A growing demand for land, coupled with climate change and unsustainable farming practices, is driving conflict in northern Kenya’s rangelands, according to Jeffrey Gettleman, a Pulitzer Prize-winning journalist and the New York Times’ outgoing East Africa bureau chief. In a new report, Gettleman explores the sometimes deadly struggles between landowners and herders near some of Kenya’s largest wildlife reserves.
“Kenya has a land problem,” he writes. “Population swells, climate change, soil degradation, erosion, poaching, global food prices and even the benefits of affluence are exerting incredible pressure on African land.” Gettleman writes that the situation could represent “one of the gravest challenges Africa faces.”
Earlier this week in an interview broadcast on Facebook Live, Conservation International (CI) CEO M. Sanjayan asked Gettleman about his insights for conservation in East Africa.
“This is going to be difficult for wildlife,” Gettleman said, “because, you have huge spaces that people are going to want to protect for the preservation of wildlife. … At the same time, you have huge population growth — more and more people. They need food. They need space. They need a livelihood. There’s pressure to farm more areas, to build on more areas, to build houses. We’re talking about a finite about of land. You cannot build, like, another floor.”
In Gettleman’s view, the solution lies in balancing conservation priorities with development — ensuring that communities see equitable benefit from the wildlife being protected. “I think that there needs to be more planning, more vision about how to balance these different interests. You can’t say that we’re going to protect the wildlife no matter what, because that’s being insensitive to some of the poverty issues. You have to say we’re going to protect the wildlife that’s going to help the people there and other places and that’s sensitive to these different needs.”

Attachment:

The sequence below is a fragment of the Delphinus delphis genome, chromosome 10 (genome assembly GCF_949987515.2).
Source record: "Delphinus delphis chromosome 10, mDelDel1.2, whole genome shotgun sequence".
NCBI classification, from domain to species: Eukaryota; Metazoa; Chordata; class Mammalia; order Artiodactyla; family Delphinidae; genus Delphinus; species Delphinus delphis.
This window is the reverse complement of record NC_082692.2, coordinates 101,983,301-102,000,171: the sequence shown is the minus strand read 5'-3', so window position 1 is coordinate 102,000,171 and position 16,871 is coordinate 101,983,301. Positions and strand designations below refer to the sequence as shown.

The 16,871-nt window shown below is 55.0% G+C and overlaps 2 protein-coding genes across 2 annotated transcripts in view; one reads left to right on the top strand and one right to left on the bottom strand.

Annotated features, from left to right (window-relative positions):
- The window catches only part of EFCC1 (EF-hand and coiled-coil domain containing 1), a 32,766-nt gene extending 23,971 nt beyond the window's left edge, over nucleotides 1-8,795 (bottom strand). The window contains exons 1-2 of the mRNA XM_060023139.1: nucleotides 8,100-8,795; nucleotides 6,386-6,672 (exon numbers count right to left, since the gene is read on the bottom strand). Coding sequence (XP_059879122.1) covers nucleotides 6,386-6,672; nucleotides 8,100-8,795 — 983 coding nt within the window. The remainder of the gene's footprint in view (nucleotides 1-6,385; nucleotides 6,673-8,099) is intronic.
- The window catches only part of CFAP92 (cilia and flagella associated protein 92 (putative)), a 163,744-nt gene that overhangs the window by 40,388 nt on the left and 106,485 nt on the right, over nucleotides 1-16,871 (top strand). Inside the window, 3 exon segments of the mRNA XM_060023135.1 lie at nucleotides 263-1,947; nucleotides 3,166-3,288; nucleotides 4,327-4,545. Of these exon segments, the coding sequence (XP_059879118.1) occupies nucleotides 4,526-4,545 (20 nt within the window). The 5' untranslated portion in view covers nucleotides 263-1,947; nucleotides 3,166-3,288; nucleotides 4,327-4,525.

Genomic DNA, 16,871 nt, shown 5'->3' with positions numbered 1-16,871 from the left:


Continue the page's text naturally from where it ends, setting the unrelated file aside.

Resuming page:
In the Namunyak Wildlife Conservancy in northern Kenya, CI is working in partnership with Northern Rangelands Trust and the local Samburu community to achieve both development and wildlife conservation. Through the Sarara initiative, CI has established ranger patrols to defend the community and its wildlife from invading poachers. CI is now working to bring new revenue into the community through wildlife tourism and carbon-offset projects linked to the land’s conservation.
The Sarara initiative at the Namunyak Wildlife Conservancy in northern Kenya supports local livelihoods through wildlife tourism while providing security from invading poachers. (© Ross Hinkle)
According to Sanjayan, this work is already making local allies by focusing on security and well-being. “I once asked a woman, ‘What has conservation brought to you?’ And she said to me, ‘Conservation allows me to sleep with my shoes off at night.’ What she meant was that, because there is security in the region now, she doesn’t have to put on her shoes to flee when raiders come in.”
Similarly, Gettleman sees community work in northern Kenya as a model for how to do conservation the right way. “In northern Kenya, [conservationists] have engaged the community better than anywhere else,” he said. “It’s not just lip service.”
To Gettleman, supporting livelihoods is a way to make change stick. “You have people that are working in these areas and making a living, supporting their families by connecting with tourism,” Gettleman said. “They know that animals are a big part of that tourism, and so they have a vested interest in protecting the wildlife so that they can make money and provide for their families.”
“The net result in Kenya is it’s a positive place for wildlife,” he said, “despite the challenges.”
Jamey Anderson is a senior writer at Conservation International.
Herders lead their livestock to water in the dry Kenyan savanna. A recent increase in conflict between herders and landowners points to a growing challenge for conservation and development in Kenya. (© Charlie Shoemaker for Conservation International)